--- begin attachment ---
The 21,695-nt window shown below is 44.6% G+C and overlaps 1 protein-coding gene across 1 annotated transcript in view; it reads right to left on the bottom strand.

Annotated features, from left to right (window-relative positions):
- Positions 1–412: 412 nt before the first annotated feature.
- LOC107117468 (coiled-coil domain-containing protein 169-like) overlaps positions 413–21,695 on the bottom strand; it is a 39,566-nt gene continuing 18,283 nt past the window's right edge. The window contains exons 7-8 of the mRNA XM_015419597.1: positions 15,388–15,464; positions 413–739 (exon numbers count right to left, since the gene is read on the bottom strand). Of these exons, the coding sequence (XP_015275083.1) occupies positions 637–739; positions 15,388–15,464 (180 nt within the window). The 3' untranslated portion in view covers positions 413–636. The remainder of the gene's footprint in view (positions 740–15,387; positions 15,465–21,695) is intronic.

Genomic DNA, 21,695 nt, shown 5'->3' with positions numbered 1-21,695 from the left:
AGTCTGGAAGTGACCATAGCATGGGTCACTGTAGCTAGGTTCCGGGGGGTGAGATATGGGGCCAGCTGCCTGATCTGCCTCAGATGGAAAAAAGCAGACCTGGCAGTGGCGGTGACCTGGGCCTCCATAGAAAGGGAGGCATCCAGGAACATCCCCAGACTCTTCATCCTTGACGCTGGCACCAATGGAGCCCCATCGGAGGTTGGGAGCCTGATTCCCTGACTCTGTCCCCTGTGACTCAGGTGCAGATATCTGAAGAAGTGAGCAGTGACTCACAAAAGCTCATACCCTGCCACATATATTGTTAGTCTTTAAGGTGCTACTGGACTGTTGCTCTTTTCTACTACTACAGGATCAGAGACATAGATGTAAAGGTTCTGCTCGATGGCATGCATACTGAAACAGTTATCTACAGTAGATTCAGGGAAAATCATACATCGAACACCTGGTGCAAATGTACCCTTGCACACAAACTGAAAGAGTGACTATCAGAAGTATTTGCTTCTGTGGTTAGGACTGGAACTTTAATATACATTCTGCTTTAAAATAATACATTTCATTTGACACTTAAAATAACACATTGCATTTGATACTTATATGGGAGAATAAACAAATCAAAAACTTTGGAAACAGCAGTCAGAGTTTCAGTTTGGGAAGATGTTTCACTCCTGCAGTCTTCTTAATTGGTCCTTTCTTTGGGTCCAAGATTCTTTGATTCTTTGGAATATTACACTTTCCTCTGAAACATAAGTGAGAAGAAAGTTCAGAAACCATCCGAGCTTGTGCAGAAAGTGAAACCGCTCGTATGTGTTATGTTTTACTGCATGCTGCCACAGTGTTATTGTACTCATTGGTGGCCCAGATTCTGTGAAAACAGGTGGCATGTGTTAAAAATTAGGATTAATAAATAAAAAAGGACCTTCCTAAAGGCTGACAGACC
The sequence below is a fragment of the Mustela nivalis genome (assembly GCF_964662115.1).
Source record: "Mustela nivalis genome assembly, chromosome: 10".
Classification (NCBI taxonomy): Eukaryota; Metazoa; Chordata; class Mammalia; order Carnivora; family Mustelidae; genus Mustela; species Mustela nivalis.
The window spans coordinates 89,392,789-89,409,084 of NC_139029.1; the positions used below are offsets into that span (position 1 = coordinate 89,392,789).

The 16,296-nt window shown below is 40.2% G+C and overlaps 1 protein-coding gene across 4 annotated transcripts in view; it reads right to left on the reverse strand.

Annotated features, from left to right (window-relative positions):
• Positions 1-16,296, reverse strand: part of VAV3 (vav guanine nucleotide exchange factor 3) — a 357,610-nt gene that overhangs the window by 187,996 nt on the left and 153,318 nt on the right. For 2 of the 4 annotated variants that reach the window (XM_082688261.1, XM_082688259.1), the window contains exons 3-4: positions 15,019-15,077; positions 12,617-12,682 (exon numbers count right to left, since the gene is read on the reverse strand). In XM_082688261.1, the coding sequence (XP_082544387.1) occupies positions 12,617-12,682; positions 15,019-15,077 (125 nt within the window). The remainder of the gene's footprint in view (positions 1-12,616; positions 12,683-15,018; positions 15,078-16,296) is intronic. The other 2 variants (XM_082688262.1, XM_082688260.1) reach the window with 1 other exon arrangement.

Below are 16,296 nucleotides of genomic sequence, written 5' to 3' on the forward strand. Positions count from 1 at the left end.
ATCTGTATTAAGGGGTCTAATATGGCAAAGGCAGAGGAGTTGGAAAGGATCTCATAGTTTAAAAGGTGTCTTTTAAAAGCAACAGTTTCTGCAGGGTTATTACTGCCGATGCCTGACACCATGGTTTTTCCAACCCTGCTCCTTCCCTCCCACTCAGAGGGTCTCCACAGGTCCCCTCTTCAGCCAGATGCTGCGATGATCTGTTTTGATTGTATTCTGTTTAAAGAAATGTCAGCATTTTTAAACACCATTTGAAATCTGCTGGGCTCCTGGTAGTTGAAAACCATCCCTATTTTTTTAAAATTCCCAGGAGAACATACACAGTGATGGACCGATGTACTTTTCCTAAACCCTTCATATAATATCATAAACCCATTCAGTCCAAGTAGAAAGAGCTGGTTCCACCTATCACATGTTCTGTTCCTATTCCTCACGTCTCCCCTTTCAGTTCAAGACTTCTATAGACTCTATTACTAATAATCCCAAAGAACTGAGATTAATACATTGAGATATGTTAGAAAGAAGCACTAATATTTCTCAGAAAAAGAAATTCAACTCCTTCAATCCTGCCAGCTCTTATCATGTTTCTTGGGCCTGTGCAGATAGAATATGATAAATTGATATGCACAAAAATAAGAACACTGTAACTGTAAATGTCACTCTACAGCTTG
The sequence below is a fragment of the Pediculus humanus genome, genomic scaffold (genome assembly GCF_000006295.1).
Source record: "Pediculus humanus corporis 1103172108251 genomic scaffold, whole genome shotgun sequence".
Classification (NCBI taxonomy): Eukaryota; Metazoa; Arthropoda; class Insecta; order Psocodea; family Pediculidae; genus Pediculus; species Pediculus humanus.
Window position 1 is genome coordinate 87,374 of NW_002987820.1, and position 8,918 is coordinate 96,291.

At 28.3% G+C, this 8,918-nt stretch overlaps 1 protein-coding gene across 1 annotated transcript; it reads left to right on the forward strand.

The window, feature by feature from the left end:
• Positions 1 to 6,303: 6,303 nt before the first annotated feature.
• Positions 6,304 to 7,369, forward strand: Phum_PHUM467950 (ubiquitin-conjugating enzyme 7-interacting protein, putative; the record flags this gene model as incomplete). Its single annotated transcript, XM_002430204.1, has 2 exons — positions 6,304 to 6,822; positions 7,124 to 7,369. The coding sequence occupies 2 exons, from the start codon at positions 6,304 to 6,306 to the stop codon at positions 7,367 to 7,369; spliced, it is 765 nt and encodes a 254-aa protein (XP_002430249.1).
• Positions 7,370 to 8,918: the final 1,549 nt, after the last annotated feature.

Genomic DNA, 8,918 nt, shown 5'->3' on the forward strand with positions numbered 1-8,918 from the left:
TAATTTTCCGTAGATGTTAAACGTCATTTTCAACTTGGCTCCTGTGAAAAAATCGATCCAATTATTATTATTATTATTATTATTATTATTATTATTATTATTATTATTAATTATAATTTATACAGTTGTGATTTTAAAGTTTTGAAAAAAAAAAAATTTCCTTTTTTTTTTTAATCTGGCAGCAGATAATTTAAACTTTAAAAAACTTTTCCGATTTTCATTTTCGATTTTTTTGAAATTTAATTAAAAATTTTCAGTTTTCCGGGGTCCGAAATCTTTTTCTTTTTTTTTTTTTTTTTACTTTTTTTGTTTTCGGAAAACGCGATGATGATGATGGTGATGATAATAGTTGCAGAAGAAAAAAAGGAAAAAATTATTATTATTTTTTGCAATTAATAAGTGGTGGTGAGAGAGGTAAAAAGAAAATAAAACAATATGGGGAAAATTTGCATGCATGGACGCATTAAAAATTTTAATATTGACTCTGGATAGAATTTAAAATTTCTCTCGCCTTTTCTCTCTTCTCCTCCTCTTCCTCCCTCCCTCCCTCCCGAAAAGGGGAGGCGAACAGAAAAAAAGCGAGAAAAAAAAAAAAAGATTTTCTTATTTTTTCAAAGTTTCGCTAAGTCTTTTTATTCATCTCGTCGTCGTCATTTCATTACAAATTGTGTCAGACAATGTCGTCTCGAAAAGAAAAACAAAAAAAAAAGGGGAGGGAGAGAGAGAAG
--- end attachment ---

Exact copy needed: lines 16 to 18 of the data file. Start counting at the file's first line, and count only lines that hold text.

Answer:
The sequence below is a fragment of the Pediculus humanus genome, genomic scaffold (genome assembly GCF_000006295.1).
Source record: "Pediculus humanus corporis 1103172108251 genomic scaffold, whole genome shotgun sequence".
Classification (NCBI taxonomy): Eukaryota; Metazoa; Arthropoda; class Insecta; order Psocodea; family Pediculidae; genus Pediculus; species Pediculus humanus.